Upon formation, all for-profit stock Corporations are General Corporations and by default they are classified by the IRS as a C-Corporation for tax purposes.
What Is a C-Corporation?
C-Corporation is the default tax status of all Corporations. A C-Corporation may carry its losses forward from one tax year to the next. People often think of the C-corporation as being subject to “double taxation” which is true. However, even with double taxation, there are many options to reduce one’s taxes.
It is important to distinguish the federal “tax election” from the default state filing. A corporation cannot select a “C” or “S” designation at the state level. After incorporation, the company shall remain a C-Corporation or make the “S-election” on IRS Form 2553 with the IRS within 75 days after incorporating.
The alternative to a C-Corporation is an S-Corporation. In the S-Corporation, profits and losses pass through the corporation to avoid double taxation on corporate income. To become an S-Corporation, all stockholders must be domestic individuals (citizens or green card holders), have less than 100 shareholders that satisfy certain requirements, and only have one class of stock (or it can have 2 classes where the only difference is voting or non-voting). Some corporations are ineligible, such as financial institutions, insurance companies, and domestic international sales corporations. You should submit a Form 2553 signed by all shareholders in order to elect S-Corporation treatment. (LLCs, which start as sole proprietorships or partnerships, under “check the box” regulations can also make this “S” election or even a “C” election to be taxed as a corporation while maintaining the LLC structure for internal purposes).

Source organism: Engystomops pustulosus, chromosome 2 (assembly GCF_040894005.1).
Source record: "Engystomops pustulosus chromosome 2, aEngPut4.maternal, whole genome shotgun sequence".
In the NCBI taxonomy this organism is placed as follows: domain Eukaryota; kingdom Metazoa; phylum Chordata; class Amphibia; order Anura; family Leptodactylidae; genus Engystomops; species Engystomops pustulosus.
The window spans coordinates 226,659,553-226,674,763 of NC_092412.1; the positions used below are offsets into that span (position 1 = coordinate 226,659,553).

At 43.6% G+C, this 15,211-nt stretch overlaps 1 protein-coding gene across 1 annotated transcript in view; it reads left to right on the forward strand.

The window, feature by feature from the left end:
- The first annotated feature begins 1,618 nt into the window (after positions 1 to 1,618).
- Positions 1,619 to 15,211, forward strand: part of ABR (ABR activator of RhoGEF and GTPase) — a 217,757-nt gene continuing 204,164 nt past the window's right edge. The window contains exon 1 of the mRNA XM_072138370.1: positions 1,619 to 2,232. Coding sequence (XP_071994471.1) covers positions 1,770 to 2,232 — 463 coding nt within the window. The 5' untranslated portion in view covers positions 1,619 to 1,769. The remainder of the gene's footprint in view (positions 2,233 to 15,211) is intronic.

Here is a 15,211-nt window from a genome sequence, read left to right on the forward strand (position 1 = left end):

For more information about C-Corps, visit the tax tips page.